Chapter XLI – The Young Master
Backtrack to the letter Miss Ophelia wrote to Mrs. Shelby: first it was delayed at the post office for a month or more; then a response was delayed because Mr. Shelby fell ill and died; the lawyer Miss Ophelia recommended was not helpful; and young Master George Shelby had no success in locating Tom while in New Orleans, until he met someone to help him. By then, George arrived at Legree’s plantation two days after the aforementioned event, and Tom was dying. Tom was able to see or hear George one last time. He dies with George by his side, and George takes his body and buries him away from the plantation. George also knocks Legree out and vows to do all he can to put an end to slavery.
|The Death of Uncle Tom - Charles Bour|
Chapter XLII – An Authentic Ghost Story
The ghost stories continue at Legree’s, which he overhears from the slaves, and it provides a way for Cassy and Emmeline to escape wearing white sheets, adding to the rumors of ghost sightings at the plantation. At sunrise, they are in new disguises as they prepare to board a boat upriver when they recognize George Shelby, whom they watched remove Tom’s body while they watched from the loophole in the garret, and Cassy tells him her true story; he vows to help them. In addition, they meet Madame de Thoux, who tells her true story about being the sister of George Harris. George Shelby tells her that Harris is now escaped to Canada and married to Eliza, a woman purchased by the Simmons family, which confirms for Cassy that it is her own daughter.
Chapter XLIII – Results
Cassy and Madame de Thoux continue on to Canada where they are able to track down George and Eliza, who have been in Canada for five years and have added a baby girl. Since the death of Madame de Thoux’s husband, she has acquired great wealth, and the entire family leaves for France, where Emmeline marries a shipmate. After several years in France, George receives an education, but they must return to America. In a letter to a friend, George makes his arguments why he must bring his family to Africa to be with his people. Finally, Miss Ophelia raises Topsy in Vermont, where she becomes a Christian woman and heads to Africa to do missionary work. And P.S. Madame de Thoux was able to inquire about and contact Cassy’s son, who now is also on his way to Africa.
Chapter XLIV – The Liberator
When Master George arrives home, he tells Mrs. Shelby and Chloe that Tom has gone to a better place, causing great sadness in Chloe’s heart after having worked five years for someone else to earn the money to redeem Tom. George gathers all the servants together and releases them from service, granting them their freedom; and though no one wants to go, he assures them that they may stay and work for wages, but to know that in the event of hard times or death, he will never have them sold and separated from their loved ones. It was his promise he made before God the day he said goodbye to Tom:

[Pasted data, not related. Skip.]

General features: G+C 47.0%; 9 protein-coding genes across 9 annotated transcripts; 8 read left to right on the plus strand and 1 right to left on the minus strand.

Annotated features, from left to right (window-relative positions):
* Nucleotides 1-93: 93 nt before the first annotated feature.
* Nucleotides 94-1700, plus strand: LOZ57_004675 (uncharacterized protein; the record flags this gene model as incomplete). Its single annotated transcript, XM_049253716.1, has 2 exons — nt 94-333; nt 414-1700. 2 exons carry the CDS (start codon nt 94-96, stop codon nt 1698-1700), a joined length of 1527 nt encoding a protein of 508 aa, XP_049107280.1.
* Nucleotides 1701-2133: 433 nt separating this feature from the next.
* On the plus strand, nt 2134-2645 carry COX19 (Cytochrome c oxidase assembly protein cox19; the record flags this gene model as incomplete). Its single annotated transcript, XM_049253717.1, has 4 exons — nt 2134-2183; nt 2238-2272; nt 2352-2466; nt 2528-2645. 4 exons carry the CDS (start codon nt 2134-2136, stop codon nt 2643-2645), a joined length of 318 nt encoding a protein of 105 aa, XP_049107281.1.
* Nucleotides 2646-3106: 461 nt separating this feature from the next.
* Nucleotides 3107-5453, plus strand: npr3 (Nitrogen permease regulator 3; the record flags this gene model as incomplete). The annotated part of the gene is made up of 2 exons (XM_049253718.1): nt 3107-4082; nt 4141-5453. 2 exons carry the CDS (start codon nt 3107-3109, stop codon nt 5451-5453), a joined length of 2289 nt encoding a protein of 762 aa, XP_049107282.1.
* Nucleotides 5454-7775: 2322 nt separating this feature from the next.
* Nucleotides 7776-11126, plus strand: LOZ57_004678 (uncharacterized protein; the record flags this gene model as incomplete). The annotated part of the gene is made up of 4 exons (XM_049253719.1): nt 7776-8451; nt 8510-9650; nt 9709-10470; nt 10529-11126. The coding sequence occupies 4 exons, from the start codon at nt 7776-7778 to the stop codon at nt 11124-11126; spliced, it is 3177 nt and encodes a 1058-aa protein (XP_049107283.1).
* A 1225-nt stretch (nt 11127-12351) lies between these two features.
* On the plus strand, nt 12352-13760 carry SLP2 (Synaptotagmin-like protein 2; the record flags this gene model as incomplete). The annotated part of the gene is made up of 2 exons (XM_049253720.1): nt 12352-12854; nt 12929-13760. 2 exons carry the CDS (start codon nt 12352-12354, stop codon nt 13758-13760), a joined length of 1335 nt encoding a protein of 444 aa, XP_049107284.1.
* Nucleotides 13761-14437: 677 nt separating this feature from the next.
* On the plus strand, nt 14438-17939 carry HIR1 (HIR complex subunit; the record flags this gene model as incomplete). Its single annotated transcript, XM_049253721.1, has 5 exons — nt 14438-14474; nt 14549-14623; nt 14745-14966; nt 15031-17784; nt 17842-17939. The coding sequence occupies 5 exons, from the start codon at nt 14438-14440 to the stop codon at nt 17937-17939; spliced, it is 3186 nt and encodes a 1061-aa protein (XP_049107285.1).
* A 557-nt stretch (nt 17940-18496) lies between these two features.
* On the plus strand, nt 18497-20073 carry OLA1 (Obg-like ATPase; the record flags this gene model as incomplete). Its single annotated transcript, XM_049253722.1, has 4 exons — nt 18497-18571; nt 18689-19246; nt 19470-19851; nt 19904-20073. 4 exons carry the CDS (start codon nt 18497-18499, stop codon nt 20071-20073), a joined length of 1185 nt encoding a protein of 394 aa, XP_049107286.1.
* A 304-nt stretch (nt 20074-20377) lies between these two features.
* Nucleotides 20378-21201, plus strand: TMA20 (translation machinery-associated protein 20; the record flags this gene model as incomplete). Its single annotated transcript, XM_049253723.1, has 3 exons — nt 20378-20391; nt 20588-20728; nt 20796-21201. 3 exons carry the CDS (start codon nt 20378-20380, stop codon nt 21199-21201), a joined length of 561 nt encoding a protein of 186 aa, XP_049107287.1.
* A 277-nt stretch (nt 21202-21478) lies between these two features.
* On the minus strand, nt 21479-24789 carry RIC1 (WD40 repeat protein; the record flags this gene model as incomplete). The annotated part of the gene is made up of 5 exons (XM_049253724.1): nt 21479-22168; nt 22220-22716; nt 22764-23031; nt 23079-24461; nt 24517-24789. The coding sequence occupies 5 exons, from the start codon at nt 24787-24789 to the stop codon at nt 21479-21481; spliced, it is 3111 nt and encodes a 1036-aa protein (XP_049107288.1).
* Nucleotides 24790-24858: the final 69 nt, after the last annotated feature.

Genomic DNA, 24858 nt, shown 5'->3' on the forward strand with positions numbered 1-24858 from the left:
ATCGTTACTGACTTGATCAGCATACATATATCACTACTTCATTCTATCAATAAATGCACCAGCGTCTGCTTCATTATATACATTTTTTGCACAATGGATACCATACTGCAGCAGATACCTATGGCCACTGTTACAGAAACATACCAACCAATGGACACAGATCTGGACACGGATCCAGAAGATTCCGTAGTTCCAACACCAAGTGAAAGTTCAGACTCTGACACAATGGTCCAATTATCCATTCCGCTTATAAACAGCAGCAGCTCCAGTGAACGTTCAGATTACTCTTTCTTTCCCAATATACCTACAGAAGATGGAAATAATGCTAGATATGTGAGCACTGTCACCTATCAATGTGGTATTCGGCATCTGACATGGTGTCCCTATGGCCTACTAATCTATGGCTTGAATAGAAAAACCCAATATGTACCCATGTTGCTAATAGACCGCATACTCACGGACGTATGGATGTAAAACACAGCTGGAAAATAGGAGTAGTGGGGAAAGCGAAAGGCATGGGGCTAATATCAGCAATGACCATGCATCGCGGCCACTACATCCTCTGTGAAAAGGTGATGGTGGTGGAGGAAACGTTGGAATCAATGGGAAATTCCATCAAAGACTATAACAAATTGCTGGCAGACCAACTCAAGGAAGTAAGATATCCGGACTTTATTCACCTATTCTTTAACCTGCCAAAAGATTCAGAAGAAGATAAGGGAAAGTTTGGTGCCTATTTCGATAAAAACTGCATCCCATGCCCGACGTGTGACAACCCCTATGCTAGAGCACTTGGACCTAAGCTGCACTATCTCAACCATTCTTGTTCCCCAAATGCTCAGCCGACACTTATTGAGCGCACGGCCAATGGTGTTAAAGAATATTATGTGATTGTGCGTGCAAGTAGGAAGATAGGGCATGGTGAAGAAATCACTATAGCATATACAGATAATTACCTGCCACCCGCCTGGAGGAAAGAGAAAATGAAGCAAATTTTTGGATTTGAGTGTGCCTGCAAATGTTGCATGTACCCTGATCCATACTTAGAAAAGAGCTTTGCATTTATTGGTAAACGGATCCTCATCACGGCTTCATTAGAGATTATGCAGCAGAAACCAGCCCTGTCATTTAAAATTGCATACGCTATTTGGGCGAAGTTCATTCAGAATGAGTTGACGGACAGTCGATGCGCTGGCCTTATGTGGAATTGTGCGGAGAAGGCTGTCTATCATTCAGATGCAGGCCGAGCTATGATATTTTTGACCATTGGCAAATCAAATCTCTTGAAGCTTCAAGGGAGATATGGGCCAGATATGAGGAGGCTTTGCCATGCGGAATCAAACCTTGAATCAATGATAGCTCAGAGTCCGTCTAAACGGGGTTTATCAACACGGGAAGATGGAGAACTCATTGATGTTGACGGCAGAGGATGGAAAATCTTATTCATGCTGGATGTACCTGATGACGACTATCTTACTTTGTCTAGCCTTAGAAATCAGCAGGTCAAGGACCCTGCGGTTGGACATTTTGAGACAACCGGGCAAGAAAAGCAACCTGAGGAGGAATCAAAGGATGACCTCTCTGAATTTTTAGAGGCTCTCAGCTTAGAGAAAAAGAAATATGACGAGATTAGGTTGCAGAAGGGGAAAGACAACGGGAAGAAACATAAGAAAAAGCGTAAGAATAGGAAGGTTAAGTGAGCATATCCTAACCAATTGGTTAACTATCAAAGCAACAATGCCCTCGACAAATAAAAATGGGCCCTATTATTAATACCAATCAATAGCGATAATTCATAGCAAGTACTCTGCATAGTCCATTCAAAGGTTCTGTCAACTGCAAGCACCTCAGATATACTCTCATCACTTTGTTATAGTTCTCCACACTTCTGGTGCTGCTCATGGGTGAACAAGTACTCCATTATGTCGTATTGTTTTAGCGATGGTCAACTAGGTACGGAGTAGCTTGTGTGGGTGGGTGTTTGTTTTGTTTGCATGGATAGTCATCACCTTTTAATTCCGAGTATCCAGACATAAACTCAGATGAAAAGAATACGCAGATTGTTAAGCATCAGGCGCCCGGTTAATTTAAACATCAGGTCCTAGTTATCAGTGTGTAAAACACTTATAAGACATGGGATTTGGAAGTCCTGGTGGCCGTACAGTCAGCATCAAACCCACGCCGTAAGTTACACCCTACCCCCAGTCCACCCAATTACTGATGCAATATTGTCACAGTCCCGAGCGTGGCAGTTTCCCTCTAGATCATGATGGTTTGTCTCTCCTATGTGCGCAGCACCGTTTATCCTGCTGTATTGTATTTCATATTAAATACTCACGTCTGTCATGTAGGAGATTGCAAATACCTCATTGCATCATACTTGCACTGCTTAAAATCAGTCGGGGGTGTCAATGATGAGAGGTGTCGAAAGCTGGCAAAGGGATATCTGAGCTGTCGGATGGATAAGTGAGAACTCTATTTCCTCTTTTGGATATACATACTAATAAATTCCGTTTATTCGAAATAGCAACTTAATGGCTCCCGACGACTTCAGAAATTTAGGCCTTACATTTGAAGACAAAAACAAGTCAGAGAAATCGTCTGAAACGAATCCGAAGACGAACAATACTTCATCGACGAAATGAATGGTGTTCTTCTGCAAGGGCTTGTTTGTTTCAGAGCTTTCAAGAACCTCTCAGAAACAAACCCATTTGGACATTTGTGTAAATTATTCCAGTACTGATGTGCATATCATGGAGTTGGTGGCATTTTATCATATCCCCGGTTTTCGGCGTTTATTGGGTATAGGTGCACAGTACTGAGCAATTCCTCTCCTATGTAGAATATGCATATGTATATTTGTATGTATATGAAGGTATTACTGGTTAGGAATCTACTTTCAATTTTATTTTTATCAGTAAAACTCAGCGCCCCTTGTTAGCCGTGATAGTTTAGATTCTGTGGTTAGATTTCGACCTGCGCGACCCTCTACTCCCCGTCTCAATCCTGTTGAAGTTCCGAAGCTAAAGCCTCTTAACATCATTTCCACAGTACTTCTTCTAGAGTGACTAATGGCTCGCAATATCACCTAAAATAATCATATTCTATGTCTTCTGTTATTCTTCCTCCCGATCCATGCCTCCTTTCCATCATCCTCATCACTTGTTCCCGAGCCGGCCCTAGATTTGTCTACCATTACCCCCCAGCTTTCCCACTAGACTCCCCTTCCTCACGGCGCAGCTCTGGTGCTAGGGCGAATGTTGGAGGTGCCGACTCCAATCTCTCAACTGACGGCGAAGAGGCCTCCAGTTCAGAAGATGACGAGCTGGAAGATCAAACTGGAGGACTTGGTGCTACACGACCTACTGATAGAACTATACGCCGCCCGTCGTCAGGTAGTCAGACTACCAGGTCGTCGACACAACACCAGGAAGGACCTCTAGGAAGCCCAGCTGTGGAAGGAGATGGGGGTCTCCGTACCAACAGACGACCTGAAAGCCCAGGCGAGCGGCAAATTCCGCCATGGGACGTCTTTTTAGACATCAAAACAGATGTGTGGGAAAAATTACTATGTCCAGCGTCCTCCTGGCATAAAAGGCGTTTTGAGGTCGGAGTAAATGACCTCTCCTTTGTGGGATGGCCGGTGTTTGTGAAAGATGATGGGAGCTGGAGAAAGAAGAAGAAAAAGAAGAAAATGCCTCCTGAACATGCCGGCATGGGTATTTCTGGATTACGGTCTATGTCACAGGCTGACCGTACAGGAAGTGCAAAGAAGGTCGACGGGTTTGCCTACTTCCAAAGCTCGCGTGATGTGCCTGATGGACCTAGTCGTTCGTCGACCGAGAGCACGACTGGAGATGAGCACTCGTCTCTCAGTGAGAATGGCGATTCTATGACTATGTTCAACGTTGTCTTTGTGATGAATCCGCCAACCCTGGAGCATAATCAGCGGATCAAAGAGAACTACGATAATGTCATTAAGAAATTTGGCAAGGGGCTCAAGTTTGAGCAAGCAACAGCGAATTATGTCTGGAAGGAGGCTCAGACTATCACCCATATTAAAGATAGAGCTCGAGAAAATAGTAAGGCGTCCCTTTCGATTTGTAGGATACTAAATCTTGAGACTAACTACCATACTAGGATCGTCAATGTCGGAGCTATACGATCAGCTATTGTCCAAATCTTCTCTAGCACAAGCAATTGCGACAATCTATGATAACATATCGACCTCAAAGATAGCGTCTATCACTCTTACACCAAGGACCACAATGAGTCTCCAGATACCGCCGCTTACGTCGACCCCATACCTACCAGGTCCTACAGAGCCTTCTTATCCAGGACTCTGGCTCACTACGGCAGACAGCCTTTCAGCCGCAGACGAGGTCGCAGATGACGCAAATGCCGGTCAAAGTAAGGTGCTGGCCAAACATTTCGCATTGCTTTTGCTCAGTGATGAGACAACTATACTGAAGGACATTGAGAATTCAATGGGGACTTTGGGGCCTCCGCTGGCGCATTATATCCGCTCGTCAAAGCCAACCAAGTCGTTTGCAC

“…that I would never own another slave, while it was possible to free him; that nobody, through me, should ever run the risk of being parted from home and friends, and dying on a lonely plantation as he died. So, when you rejoice in your freedom, think that you owe it to that good old soul, and pay it back in kindness to his wife and children. Think of your freedom every time you see Uncle Tom’s Cabin; and let it be a memorial to put you all in mind to follow in his steps, and be as honest and faithful and Christian as he was.”
Chapter XLV – Concluding Remarks
Ms. Harriet Beecher Stowe gives an account of true stories about real people presented in her Uncle Tom's Cabin. She addresses Christians - what their moral responsibility is towards slavery: certainly they cannot remain silent or look away, but rather provide education, moral and religious instructions, and training in Christian republican society, that this race may return to Africa, at their liberty, in order to “practice the lessons they have learned in America.” And she asks what an individual can do: pray.
Her final statement is thus:
“A day of grace is yet held out to us. Both North and South have been guilty before God; and the Christian Church has a heavy account to answer. Not by combining together, to protect injustice and cruelty, and making a common capital of sin, is this Union to be saved, - but by repentance, justice and mercy; for, not surer is the eternal law by which the millstone sinks in the ocean, than that stronger law by which injustice and cruelty shall bring on nations the wrath of Almighty God!”